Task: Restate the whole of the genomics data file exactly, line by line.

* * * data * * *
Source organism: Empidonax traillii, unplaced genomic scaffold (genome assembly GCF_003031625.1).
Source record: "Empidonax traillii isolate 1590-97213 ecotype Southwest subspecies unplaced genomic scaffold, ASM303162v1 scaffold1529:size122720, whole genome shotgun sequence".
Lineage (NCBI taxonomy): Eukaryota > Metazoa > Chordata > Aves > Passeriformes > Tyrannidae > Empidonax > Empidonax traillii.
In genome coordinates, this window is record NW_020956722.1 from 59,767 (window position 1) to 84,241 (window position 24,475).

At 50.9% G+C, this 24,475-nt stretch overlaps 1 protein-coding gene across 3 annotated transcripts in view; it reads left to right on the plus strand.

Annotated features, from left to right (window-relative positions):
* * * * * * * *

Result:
Source organism: Empidonax traillii, unplaced genomic scaffold (genome assembly GCF_003031625.1).
Source record: "Empidonax traillii isolate 1590-97213 ecotype Southwest subspecies unplaced genomic scaffold, ASM303162v1 scaffold1529:size122720, whole genome shotgun sequence".
Lineage (NCBI taxonomy): Eukaryota > Metazoa > Chordata > Aves > Passeriformes > Tyrannidae > Empidonax > Empidonax traillii.
In genome coordinates, this window is record NW_020956722.1 from 59,767 (window position 1) to 84,241 (window position 24,475).

At 50.9% G+C, this 24,475-nt stretch overlaps 1 protein-coding gene across 3 annotated transcripts in view; it reads left to right on the plus strand.

Annotated features, from left to right (window-relative positions):